Therapists agree that infidelity is seldom caused by sexual problems. For some people, relationships might feel restrictive and they go in search of an illicit thrill by cheating.

For most others, though, communication problems within the relationship create the circumstances for an affair to take place.

This might not seem like good news, but it does mean that with robust and honest engagement between the couple in a therapeutic setting, the relationship has a fighting chance to be saved.

Divorce isn’t the only option

It’s not a quick fix, but it does mean that there could be an alternative to divorce.

Rachel*, 56, discovered her husband was having an affair with a colleague at his office. “Not only was I heartbroken to discover he was cheating, but I was also so embarrassed by the cliché. Here I was, in my fifties, and my husband was pursuing a younger woman,” she says.

She confronted him and threw him out of the family home. “I even had the locks changed!” (One of Marshall’s two deadly sins but it worked for her at the time.)

Their shared lives, however, were something she couldn’t detangle herself from; shared mortgage, offspring at university, combined interests.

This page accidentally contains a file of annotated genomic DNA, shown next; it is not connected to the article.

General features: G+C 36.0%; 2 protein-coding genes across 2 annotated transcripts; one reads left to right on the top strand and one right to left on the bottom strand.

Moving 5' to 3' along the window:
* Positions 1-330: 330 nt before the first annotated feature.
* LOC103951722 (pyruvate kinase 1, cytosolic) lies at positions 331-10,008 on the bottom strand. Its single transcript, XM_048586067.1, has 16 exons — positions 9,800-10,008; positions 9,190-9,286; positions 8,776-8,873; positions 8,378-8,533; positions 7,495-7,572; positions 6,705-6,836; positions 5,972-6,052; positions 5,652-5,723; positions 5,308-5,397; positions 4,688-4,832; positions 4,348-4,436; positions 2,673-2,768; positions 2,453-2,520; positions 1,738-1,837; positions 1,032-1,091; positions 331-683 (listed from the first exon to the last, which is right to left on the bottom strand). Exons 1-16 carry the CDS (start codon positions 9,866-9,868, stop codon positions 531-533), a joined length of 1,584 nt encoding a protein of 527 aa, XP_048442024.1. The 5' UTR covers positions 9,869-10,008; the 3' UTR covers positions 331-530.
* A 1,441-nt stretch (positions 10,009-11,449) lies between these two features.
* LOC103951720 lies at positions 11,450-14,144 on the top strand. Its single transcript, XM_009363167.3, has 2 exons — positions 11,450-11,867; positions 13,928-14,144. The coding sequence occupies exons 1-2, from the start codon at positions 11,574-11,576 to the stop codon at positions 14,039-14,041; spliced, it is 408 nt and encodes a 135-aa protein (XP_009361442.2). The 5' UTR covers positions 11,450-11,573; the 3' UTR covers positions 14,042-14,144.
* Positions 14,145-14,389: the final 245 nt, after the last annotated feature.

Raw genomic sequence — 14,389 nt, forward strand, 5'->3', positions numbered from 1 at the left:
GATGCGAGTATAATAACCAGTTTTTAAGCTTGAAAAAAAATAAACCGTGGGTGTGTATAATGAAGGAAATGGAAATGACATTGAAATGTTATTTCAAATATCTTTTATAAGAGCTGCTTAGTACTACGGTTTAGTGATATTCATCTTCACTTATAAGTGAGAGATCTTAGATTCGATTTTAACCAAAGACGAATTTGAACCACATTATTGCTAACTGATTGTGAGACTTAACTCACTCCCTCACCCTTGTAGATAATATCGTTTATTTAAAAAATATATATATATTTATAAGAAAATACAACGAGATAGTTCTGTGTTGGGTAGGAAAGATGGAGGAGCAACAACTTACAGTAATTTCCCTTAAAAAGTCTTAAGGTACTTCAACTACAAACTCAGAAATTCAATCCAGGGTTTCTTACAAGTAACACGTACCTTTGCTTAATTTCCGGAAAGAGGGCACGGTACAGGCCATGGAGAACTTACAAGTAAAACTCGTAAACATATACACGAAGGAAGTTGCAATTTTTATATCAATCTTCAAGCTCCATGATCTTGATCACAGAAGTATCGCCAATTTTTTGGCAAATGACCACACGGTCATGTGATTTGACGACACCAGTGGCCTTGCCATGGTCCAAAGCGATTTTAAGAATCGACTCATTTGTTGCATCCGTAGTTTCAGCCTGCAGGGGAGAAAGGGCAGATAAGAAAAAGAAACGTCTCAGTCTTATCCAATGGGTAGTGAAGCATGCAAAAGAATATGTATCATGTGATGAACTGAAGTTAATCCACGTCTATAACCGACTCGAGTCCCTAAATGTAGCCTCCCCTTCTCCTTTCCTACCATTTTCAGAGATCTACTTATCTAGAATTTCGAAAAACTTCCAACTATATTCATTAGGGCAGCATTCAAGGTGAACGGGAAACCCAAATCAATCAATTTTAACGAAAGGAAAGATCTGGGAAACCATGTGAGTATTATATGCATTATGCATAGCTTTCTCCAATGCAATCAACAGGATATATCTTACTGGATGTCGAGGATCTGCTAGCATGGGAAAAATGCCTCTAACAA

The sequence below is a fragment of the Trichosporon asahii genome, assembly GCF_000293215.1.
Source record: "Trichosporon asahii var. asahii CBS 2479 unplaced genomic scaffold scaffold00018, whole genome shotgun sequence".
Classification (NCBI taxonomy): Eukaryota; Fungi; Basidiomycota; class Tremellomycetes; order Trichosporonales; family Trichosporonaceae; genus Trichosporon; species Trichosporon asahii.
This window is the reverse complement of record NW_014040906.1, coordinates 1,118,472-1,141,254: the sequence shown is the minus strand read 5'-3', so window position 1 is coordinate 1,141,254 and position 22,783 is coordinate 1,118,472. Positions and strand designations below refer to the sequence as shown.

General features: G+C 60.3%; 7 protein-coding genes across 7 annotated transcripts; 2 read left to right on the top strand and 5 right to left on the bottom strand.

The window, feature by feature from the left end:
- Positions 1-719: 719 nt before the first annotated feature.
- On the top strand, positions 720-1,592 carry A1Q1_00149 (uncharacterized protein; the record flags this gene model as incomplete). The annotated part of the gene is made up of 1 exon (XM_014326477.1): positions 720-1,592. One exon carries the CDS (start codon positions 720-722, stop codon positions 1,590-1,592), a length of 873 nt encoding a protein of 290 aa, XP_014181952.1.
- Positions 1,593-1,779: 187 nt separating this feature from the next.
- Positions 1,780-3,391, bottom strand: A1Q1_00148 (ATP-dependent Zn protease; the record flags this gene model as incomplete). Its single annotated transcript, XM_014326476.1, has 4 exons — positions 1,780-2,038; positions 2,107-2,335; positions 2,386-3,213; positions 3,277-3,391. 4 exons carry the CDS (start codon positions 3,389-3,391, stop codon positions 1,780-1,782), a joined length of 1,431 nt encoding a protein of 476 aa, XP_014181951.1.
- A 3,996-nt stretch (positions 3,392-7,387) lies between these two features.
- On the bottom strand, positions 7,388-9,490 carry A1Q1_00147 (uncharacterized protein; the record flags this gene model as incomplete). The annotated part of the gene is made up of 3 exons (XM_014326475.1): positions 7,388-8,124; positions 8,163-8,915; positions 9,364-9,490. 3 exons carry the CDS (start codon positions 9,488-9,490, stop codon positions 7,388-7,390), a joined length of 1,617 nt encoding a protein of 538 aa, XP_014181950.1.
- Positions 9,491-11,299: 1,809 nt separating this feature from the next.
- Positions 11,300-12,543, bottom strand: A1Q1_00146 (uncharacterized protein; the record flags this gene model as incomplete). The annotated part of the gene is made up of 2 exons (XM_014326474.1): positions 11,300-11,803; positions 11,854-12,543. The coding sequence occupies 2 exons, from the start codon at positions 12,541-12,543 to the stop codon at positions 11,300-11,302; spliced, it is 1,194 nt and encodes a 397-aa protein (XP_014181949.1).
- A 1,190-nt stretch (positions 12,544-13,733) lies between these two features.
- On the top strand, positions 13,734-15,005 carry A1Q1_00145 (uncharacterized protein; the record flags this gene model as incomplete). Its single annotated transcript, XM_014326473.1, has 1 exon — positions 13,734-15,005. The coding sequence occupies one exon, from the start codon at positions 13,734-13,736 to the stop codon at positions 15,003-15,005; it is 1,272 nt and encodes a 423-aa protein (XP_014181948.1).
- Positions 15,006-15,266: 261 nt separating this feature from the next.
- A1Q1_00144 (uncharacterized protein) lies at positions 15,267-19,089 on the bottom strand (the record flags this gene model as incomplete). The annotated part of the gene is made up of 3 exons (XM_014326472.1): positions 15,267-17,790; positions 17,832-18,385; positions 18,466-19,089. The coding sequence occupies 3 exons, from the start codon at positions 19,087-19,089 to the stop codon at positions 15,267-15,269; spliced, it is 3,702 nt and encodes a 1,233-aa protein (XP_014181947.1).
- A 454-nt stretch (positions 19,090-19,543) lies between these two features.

Apart from these tangible remnants of a relationship, she also discovered that emotionally she was still involved with her separated husband: “I was confused. I was so hurt but still cared about him. I just didn’t know how to reconcile all I was feeling.”

Her partner desperately wanted to save the relationship. She suspects he was ashamed of the cliché himself: “Four months after the discovery of the affair, he said he would do anything to fix things and this time I didn’t bite his head off but suggested we speak to someone,” Rachel says.

Their therapy sessions were volatile initially. “But a skilled therapist knows how to unpeel all the emotions on top to get to the crux of the matter, and very deep emotional stuff arises,” she says. “That’s when you can start working in a positive way to address problems and make your relationship stronger.”

Therapy saved our marriage 

Rachel credits their therapist with saving their marriage, but also says that it was her husband’s commitment to the process that gave her the first piece of hope she’d felt since she found out he had an affair.

“There is no way one person can save a relationship, and his commitment showed me I was still important to him. I needed that. Without it, I would have moved ahead with a divorce.”

No doubt, there are times when a parting of the ways is the best course of action. Serial cheaters are not worth the emotional upheaval that comes with each betrayal.

Yet for couples who truly wish to work together to rebuild trust, it’s heartening to know that a recent survey conducted in the UK showed that among couples whose relationship recovered after an affair, 65 per cent felt that it was stronger.